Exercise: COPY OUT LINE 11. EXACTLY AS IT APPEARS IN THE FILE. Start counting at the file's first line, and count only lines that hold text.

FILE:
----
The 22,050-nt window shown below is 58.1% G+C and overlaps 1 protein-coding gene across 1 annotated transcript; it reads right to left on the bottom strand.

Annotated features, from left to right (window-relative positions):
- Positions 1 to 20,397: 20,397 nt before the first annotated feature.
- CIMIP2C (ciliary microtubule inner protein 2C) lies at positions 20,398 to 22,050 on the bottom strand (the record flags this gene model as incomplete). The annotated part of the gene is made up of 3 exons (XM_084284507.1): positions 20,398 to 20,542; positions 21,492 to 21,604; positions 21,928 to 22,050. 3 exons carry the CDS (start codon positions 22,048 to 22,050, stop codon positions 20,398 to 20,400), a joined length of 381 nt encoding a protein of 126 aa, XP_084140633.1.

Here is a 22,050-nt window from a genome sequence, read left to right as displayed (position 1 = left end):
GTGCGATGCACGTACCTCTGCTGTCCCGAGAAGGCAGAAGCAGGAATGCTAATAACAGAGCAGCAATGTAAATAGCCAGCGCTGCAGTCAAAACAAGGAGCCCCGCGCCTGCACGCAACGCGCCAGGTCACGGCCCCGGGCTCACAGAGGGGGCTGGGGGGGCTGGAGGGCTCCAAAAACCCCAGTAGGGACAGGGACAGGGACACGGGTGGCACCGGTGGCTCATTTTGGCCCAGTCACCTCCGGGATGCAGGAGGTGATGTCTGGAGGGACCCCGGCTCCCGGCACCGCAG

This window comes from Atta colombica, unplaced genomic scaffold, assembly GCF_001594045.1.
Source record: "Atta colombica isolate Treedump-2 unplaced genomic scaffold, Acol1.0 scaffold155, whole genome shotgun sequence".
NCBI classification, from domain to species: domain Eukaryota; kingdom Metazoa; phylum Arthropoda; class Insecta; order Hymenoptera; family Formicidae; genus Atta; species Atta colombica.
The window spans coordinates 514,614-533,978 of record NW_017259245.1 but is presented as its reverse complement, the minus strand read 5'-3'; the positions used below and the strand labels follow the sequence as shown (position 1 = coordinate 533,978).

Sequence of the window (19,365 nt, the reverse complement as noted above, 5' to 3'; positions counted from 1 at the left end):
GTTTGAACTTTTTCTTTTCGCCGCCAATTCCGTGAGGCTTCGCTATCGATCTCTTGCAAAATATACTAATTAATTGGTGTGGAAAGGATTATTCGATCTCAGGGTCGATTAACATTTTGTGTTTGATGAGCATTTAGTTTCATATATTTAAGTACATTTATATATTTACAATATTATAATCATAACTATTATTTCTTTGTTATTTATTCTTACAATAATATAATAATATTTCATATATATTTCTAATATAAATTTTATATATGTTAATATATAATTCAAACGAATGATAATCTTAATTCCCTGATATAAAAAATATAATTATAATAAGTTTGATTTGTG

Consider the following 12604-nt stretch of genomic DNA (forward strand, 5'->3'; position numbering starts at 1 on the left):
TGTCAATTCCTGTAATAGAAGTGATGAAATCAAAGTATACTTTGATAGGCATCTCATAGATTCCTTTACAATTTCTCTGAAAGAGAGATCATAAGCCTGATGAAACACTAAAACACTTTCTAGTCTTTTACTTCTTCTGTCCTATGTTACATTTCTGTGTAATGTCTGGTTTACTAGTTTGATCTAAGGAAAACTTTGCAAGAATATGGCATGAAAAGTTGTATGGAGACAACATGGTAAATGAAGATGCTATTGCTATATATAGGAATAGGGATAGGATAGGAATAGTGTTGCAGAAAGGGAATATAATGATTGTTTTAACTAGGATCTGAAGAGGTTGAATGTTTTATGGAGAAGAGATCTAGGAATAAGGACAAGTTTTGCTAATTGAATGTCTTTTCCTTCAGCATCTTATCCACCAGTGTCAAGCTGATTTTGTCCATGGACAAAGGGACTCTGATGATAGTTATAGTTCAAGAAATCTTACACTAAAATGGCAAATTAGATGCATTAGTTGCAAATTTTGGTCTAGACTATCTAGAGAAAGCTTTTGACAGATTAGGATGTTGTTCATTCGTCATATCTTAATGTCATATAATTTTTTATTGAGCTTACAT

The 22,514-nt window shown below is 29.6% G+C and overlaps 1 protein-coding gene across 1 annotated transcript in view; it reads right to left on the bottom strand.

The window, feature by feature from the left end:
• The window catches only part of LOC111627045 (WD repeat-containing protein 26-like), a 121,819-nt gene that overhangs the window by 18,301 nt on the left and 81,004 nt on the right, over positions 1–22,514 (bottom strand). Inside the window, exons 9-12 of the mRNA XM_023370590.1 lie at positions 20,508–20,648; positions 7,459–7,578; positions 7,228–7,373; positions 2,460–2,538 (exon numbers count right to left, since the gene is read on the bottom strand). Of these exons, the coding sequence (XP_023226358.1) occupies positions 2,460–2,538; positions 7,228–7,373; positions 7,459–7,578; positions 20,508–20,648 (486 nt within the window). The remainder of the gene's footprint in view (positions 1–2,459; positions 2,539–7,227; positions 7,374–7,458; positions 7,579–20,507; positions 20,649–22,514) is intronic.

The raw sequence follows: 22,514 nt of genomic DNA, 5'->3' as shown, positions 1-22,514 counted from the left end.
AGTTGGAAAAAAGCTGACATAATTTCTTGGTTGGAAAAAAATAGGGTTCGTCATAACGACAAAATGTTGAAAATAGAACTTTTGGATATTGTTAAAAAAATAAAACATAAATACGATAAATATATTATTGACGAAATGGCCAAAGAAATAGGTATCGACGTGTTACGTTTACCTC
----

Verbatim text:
Sequence of the window (19,365 nt, the reverse complement as noted above, 5' to 3'; positions counted from 1 at the left end):